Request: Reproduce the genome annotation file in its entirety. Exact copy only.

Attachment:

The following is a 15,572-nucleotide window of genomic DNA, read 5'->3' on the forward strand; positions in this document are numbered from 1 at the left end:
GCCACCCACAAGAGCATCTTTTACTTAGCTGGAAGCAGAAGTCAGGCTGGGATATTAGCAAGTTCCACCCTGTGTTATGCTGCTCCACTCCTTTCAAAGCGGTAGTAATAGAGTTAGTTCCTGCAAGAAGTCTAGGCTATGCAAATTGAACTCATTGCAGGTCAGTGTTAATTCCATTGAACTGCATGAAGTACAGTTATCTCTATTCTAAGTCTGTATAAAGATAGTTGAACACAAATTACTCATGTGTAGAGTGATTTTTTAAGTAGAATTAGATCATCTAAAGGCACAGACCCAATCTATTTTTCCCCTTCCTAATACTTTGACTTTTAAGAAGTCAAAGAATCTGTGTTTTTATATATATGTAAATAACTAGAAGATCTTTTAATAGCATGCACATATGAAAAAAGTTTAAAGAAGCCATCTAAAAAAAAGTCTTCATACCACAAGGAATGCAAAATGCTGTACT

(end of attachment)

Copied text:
The following is a 15,572-nucleotide window of genomic DNA, read 5'->3' on the forward strand; positions in this document are numbered from 1 at the left end:
GCCACCCACAAGAGCATCTTTTACTTAGCTGGAAGCAGAAGTCAGGCTGGGATATTAGCAAGTTCCACCCTGTGTTATGCTGCTCCACTCCTTTCAAAGCGGTAGTAATAGAGTTAGTTCCTGCAAGAAGTCTAGGCTATGCAAATTGAACTCATTGCAGGTCAGTGTTAATTCCATTGAACTGCATGAAGTACAGTTATCTCTATTCTAAGTCTGTATAAAGATAGTTGAACACAAATTACTCATGTGTAGAGTGATTTTTTAAGTAGAATTAGATCATCTAAAGGCACAGACCCAATCTATTTTTCCCCTTCCTAATACTTTGACTTTTAAGAAGTCAAAGAATCTGTGTTTTTATATATATGTAAATAACTAGAAGATCTTTTAATAGCATGCACATATGAAAAAAGTTTAAAGAAGCCATCTAAAAAAAAGTCTTCATACCACAAGGAATGCAAAATGCTGTACT